Skip to Main Content
Crew installing dehumidifier in crawl space

Crawl Space Humidity

Crawl space humidity is a common problem, but many homeowners may not know what to do next.

Schedule A Free Inspection

The somewhat changeable climate that homes in Minnesota, North and South Dakota, and eastern Montana have to deal with means humidity is a real problem for many people. Older homes, in particular, can struggle with dampness and humidity in their crawl space as a result of uncovered vents and poor insulation. A humid, damp, or flooded crawl space can cause many different issues that can impact your property and health.  

Understanding how humidity enters and affects your property and crawl space is all-important to making sure your home stays safe and dry.  

How Humidity Takes Root in Your Crawl Space 

Dampness and humidity can access your home in many ways, and not all these entry points are the result of damage. When a property is first built, it is essentially a large, wooden box with few, if any, holes that lead to the outside world. Your crawl space, by contrast, will be a concrete enclosure that acts as a buffer between your property floors and foundation. Then, of course, the work of making this shell a house begins and contractors cut holes in a property to run wires and pipes, install HVAC systems, and install fixtures and fittings. While all these openings and joining points are sealed, the expansion and settling of your house over time can cause these seals to weaken or break. Other potential points of entry for dampness and humidity in your crawl space are:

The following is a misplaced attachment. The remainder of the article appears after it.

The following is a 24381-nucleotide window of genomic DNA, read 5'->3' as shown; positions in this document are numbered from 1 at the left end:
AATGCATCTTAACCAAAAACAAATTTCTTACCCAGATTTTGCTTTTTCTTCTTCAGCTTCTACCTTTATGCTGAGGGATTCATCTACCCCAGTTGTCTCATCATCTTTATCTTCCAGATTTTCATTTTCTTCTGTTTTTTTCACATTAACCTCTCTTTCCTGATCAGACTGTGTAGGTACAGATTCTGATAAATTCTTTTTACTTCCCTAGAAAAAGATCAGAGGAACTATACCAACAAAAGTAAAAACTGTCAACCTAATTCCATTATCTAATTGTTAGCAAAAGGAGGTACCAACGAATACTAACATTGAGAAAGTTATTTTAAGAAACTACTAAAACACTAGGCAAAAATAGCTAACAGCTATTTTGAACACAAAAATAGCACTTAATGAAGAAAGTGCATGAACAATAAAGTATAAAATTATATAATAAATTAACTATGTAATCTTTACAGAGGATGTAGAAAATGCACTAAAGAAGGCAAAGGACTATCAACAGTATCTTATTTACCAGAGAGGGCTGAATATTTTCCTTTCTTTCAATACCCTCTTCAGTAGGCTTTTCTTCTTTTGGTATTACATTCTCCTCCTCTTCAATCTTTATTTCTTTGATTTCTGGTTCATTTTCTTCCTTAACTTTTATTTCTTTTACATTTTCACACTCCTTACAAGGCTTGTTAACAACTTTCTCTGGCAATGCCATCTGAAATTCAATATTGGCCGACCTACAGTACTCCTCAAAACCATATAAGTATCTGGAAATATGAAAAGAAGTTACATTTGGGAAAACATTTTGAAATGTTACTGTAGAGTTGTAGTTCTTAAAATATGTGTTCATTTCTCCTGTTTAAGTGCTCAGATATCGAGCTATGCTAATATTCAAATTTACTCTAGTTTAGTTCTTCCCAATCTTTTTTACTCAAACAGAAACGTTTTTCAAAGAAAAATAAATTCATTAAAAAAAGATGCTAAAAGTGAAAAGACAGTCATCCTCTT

• Uncovered Vents  

If you have an older home, it is very likely that you will have crawl space vents. These were installed in properties because they were believed to prevent or help in the management of dampness, but studies have since shown that they actually exacerbate the issue. Crawl space vent covers can help to prevent and manage this, however, and are relatively affordable and easy to install.  

  • Cracks in the Walls  

If your crawl space walls have cracks in them, water is sure to start seeping through, and in winter this water will freeze, expand, and let more water in during the thaw. This will cause a huge rise in humidity and dampness in your crawl space.  

  • Foundation Heave